Since my father passed away unvaccinated from COVID in April this year in Sofia, I have been spending a great deal of time thinking and writing about the differences that exist between Bulgarians and Britons in their attitudes and policy approaches to vaccination. One of the most thought-provoking differences I have discovered through my own research and that of my colleagues at AKAS is the polar opposition there is between the two publics in their attitudes towards vaccines. Why is it that Bulgarians have the lowest vaccination rates in Europe and are among the most sceptical towards COVID vaccines, while the British have among the highest vaccination rates in Europe and exhibit such high levels of vaccine acceptance? The answer to this question is intrinsically linked to two important cultural factors: the general levels of trust the population has in people, institutions and the system, and how tolerant of uncertainty the public is.
Lower levels of trust in people, institutions and the system combined with high avoidance of uncertainty, both of which are prevalent in Bulgaria, manifest in two ways: firstly, in the widespread endorsement of conspiracy theories in general and secondly, in the high levels of vaccine rejection/scepticism. Bulgarians endorse conspiracy theories more than most EU nations and are among the biggest vaccine rejectors in general.
Why are Bulgarians so prone to endorsing conspiracy theories and to rejecting vaccines? There are several theories I am exploring, one of which I will share today. Ongoing research into the cultural differences between various nations, which social psychologist and international management expert Geert Hofstede pioneered a few decades ago, shows that Bulgarians are more than twice as likely to want to avoid uncertainty as British. (He calls this cultural dimension the uncertainty avoidance index). It turns out that, compared to the British, Bulgarians are particularly intolerant of a future that unfolds spontaneously and are more likely to need to feel in control of it. This may explain to some extent why Bulgarians are so open to conspiracy theories as these are known to simplify an overwhelmingly complex reality, offering those who believe in them a false sense of clarity and therefore higher levels of perceived control.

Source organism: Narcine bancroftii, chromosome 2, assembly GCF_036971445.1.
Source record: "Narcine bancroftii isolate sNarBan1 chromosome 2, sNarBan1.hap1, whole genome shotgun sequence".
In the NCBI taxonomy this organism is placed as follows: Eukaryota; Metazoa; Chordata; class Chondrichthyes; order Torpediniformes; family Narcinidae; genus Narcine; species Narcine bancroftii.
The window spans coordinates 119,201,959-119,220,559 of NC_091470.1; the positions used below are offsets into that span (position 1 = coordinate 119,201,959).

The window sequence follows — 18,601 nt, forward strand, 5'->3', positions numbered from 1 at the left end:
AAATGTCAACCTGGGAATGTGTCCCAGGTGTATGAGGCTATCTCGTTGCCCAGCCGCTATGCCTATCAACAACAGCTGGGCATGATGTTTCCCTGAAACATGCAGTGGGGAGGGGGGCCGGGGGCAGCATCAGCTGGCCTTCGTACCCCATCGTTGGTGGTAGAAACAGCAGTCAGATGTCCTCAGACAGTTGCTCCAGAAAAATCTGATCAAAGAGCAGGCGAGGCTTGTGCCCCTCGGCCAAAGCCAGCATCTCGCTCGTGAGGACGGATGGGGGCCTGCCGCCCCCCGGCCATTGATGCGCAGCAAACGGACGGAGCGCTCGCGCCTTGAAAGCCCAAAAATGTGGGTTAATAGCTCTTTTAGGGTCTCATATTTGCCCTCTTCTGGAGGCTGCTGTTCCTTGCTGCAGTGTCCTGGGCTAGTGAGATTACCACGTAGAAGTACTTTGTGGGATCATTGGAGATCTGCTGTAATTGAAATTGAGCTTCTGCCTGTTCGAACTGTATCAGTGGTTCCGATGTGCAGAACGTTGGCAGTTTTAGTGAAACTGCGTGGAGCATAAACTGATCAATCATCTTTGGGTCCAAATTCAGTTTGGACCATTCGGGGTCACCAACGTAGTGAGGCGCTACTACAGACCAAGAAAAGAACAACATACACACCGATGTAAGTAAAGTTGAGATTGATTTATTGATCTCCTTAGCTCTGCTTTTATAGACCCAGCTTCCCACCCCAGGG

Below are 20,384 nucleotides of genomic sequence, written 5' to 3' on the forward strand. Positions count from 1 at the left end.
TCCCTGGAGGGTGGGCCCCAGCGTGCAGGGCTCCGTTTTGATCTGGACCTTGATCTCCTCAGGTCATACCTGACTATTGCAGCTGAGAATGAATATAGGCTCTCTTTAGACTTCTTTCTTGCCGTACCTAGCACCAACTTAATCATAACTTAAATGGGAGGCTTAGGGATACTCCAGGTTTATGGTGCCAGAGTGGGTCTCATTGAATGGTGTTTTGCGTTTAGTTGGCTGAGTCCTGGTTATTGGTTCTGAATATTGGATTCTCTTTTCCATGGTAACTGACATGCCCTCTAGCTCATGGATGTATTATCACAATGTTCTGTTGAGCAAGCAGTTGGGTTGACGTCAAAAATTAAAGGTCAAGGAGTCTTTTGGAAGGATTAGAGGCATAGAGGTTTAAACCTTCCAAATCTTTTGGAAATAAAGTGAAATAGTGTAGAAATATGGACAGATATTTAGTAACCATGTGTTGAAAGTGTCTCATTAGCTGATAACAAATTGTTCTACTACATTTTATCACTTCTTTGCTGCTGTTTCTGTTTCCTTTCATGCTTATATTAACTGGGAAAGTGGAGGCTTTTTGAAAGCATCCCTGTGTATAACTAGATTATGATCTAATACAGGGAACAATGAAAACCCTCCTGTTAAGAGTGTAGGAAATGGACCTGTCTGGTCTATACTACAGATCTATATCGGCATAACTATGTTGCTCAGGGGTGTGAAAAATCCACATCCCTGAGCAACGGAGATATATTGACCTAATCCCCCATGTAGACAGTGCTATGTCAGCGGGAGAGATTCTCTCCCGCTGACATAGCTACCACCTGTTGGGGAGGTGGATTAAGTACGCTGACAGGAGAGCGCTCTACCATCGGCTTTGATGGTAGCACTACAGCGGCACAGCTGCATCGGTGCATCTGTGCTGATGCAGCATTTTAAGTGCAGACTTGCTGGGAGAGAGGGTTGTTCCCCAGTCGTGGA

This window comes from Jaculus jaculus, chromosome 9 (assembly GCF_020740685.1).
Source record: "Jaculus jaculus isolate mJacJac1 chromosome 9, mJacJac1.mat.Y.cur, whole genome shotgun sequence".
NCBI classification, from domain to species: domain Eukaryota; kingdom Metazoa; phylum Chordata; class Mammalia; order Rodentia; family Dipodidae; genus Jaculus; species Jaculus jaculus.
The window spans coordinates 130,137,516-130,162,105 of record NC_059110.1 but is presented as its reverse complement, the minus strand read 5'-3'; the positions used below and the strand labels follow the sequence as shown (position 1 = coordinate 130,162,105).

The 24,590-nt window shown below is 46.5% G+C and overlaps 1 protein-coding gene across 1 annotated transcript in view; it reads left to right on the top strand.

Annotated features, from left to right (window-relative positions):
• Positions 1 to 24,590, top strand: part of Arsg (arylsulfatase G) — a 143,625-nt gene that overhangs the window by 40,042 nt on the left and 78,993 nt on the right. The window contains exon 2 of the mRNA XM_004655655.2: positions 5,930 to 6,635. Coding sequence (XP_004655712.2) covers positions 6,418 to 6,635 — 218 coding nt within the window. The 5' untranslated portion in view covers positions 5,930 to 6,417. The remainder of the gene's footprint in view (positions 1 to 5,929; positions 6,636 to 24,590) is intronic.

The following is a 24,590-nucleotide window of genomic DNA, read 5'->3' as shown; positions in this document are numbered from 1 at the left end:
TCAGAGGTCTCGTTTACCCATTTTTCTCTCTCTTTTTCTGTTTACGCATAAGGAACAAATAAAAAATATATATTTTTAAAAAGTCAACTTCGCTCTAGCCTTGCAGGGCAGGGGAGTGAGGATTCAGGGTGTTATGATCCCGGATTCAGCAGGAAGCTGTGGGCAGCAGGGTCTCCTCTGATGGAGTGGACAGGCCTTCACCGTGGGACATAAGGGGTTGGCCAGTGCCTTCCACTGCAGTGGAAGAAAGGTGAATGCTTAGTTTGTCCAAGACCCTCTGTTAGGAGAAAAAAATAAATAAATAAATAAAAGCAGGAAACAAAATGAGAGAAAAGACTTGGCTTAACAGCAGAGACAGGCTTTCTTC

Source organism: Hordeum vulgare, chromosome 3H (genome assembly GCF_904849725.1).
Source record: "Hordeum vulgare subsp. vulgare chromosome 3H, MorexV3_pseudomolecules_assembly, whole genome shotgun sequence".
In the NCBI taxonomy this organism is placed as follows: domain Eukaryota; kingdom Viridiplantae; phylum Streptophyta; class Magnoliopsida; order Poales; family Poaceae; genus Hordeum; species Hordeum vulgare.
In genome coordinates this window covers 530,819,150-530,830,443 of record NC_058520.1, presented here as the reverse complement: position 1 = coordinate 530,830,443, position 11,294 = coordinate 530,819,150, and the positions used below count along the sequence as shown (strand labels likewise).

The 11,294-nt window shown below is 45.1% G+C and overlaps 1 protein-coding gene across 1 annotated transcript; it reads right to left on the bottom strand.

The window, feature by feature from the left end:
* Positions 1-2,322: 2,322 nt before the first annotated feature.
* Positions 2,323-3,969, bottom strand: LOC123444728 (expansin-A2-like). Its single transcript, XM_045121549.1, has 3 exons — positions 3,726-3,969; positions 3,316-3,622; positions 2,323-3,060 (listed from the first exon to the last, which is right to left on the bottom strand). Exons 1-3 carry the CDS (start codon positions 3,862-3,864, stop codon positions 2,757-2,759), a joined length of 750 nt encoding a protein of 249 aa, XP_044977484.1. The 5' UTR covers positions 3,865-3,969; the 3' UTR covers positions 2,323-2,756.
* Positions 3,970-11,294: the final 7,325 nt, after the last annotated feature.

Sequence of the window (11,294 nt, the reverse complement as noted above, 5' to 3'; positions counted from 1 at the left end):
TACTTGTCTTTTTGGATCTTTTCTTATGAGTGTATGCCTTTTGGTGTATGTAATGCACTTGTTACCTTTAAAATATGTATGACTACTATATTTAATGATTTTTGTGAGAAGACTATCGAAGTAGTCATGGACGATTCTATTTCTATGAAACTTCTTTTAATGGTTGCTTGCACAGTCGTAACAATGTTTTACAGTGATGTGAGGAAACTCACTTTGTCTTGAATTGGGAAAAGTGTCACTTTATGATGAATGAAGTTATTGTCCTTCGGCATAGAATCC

Separately, the widespread distrust of Bulgarians towards institutions, people and the system manifests in vaccine scepticism existing throughout the whole population, including healthcare workers and journalists. I was astonished to discover that in 2020, before the pandemic, overall vaccine confidence among Bulgarian family doctors was the joint lowest in the EU, with Romania. Only 17% of Bulgarian family doctors (vs. 95% in the UK) and 31% of Bulgarian healthcare professionals (vs. 60% in the UK) were likely to recommend the MMR, seasonal influenza, and HPV vaccines in 2020. The issue of vaccine scepticism among Bulgarian healthcare workers therefore preceded the pandemic but has not been investigated by the news media. This scepticism among medics is incredibly damaging to the success of the COVID-19 vaccine campaign, because as research
has shown, doctors globally are highly trusted messengers and a major success factor in any health-related campaign.
The biggest advantage that Britain has over Bulgaria in relation to the overall vaccination campaign is the enormous trust and love that British people feel for the NHS (the National Health Service). In the words of my British husband: “In a country which is one of the least religious in the world, the NHS is the closest Britain gets to having a religion.” The enormous trust that everyone has in the NHS, combined with high tolerance of uncertainty, has unquestionably facilitated the success of the vaccination programme in the UK.
So, what can be done to overcome vaccine hesitancy for the greater good of all? Is there a way to increase tolerance of uncertainty and build trust in COVID vaccines? Read my future blog entries to find out…